Economy and Politics

  • 5 Jan 2012

    A new survey from Shelter reveals that almost one million people have taken out a payday loan to help pay rent or mortgage in the last 12 months.

  • 5 Jan 2012

    New evidence from the Institute for Fiscal Studies for the Family and Parenting Institute shows government policies and cuts hitting vulnerable families hard.

  • 4 Jan 2012

    A Christian debt counselling charity says it will be able to expand its areas of work after receiving a licence from the Office of Fair Trading.

  • 3 Jan 2012
    There is an excellent letter in today's Financial Times from James Skinner, a trustee of the New Economics Foundation, referring to the 'conspiracy of silence' surrounding the creation of money by commercial banks.
  • 2 Jan 2012

    2012 will see the UK government sending arms sales delegations to countries who use violent repression against protestors

  • 1 Jan 2012

    New Year was not kept in my childhood home. My parents believed that every day was the beginning of a new year.

  • 31 Dec 2011

    Occupy London, part of the global movement for social and economic justice, is welcoming local people visitors joining them for New Year’s celebrations.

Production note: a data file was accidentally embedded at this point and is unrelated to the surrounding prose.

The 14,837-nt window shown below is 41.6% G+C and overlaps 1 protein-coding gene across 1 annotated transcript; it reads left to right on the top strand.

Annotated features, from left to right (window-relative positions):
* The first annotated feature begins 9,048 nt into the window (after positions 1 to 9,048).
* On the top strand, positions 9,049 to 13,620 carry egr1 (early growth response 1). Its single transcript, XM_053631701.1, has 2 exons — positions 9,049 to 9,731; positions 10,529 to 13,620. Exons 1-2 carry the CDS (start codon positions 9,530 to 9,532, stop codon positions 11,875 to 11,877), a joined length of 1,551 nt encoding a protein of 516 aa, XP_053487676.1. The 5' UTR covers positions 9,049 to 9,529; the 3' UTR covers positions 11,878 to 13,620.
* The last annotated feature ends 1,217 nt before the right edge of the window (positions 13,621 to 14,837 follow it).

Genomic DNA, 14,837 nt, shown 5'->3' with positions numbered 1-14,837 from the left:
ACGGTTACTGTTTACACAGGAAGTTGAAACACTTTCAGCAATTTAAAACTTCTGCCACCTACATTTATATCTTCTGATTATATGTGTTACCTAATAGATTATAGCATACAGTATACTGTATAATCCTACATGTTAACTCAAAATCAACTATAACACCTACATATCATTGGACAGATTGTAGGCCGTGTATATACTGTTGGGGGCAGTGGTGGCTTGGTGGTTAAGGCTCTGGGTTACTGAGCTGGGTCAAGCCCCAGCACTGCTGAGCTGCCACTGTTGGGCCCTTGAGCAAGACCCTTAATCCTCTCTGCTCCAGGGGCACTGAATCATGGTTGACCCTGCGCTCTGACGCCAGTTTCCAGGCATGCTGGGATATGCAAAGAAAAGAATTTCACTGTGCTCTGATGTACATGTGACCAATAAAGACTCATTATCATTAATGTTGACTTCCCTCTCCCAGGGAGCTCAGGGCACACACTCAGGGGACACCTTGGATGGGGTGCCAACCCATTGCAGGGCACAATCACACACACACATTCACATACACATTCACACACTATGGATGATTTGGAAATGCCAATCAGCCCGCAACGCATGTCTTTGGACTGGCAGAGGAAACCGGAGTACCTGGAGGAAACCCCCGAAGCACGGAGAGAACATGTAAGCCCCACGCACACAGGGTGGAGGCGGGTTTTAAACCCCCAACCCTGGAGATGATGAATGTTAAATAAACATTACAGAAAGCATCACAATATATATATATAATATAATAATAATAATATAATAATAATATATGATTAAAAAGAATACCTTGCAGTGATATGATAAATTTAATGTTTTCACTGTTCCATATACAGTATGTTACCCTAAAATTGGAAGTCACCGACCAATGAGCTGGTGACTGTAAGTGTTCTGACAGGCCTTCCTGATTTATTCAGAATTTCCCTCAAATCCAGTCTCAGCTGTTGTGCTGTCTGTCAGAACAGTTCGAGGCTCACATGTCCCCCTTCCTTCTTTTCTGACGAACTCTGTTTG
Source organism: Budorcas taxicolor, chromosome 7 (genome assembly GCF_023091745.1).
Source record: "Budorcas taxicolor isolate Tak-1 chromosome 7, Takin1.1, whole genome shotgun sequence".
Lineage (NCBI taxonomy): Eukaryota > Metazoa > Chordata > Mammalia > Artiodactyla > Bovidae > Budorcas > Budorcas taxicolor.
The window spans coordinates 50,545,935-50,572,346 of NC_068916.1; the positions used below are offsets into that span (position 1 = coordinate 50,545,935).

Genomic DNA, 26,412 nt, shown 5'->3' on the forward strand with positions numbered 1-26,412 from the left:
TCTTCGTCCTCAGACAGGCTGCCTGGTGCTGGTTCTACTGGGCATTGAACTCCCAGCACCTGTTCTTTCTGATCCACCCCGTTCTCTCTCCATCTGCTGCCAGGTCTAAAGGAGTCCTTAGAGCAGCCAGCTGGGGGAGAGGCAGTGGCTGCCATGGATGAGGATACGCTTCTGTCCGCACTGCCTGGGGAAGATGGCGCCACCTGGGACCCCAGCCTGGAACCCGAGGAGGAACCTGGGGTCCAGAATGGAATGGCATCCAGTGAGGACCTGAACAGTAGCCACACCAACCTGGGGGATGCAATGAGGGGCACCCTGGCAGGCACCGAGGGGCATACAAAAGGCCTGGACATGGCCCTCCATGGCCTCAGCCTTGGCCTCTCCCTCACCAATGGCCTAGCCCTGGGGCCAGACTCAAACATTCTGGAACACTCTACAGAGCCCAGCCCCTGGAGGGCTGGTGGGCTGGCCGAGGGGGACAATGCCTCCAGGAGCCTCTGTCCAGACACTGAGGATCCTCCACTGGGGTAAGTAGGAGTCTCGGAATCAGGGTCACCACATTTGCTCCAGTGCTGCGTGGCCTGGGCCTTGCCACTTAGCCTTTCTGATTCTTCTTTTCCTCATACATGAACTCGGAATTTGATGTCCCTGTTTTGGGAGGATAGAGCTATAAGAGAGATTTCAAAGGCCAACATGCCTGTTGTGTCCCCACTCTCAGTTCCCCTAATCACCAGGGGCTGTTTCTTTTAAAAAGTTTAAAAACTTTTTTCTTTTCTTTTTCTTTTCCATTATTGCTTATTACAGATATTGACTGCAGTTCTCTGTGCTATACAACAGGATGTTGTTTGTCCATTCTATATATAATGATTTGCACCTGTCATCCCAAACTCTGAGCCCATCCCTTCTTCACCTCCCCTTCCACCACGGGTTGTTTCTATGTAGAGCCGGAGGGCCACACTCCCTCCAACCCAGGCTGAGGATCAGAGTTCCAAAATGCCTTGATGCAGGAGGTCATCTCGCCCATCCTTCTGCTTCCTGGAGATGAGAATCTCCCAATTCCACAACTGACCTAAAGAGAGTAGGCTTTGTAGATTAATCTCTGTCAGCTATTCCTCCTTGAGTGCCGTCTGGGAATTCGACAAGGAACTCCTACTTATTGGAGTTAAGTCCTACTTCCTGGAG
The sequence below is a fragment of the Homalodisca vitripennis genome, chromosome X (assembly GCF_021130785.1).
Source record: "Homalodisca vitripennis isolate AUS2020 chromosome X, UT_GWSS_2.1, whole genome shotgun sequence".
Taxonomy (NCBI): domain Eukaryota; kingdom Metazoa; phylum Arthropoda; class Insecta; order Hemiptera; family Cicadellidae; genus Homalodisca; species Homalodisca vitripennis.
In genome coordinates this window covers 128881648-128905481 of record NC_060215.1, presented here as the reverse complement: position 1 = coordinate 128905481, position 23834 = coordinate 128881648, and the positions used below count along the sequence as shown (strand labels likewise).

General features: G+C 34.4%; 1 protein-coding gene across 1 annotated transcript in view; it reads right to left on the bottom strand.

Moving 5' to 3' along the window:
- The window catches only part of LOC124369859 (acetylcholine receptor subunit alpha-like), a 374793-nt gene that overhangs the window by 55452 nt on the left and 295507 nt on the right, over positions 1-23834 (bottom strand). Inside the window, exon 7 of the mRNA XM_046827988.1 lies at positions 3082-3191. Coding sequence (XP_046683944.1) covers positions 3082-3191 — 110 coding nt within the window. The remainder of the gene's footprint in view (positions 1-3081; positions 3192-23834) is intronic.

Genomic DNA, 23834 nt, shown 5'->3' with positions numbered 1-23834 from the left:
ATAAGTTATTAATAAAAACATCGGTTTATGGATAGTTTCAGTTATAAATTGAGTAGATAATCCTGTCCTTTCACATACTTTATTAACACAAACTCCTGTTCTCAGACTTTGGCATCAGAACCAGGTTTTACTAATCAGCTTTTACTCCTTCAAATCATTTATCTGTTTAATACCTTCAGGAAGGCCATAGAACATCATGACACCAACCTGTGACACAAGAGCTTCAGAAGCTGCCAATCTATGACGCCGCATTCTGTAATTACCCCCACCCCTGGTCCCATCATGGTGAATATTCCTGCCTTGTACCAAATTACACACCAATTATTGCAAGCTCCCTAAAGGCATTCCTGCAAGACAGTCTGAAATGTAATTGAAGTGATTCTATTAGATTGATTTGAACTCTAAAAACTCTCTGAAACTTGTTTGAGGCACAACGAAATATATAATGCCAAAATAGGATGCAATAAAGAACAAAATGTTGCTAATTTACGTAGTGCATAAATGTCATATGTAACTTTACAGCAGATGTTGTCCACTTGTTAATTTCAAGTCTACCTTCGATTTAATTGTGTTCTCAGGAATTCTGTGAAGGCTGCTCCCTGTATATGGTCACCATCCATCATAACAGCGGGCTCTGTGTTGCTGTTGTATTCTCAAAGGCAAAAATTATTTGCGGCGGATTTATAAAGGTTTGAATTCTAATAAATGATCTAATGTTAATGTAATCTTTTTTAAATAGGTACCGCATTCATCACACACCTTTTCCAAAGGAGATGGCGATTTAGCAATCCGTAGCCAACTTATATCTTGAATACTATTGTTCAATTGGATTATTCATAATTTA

• 31 Dec 2011

    From my point of view, one of the major stories from 2011 has to be the growth of the Occupy movement - which in many places, not least London, has shown itself to be more than a ragged protest. Rather, it is a movement looking to make a sustained, subversive impact on our dominant political and economic processes.

  • 31 Dec 2011

    The political ride in Britain, in Europe and more widely is set to get bumpier, sometimes alarming, and never less than fascinating, says Simon Barrow. But the key question remains: who does (and who should?) call the shots in shaping the capacity of our key institutions both to respond to popular pressures and to ride the economic tiger?

  • 31 Dec 2011

    December 2011 was characterised by two key Armenian events - one in France and another in Israel. In France, the National Assembly (he lower house of parliament) approved a draft law that would criminalise the denial of the Armenian genocide. Dr Harry Hagopian questions this approach. The horrific scale of the crime means this sensitive issue becomes laden with profound moral, ethical, legal, political and psychological implications, he says, recommending a pan-Armenian strategy.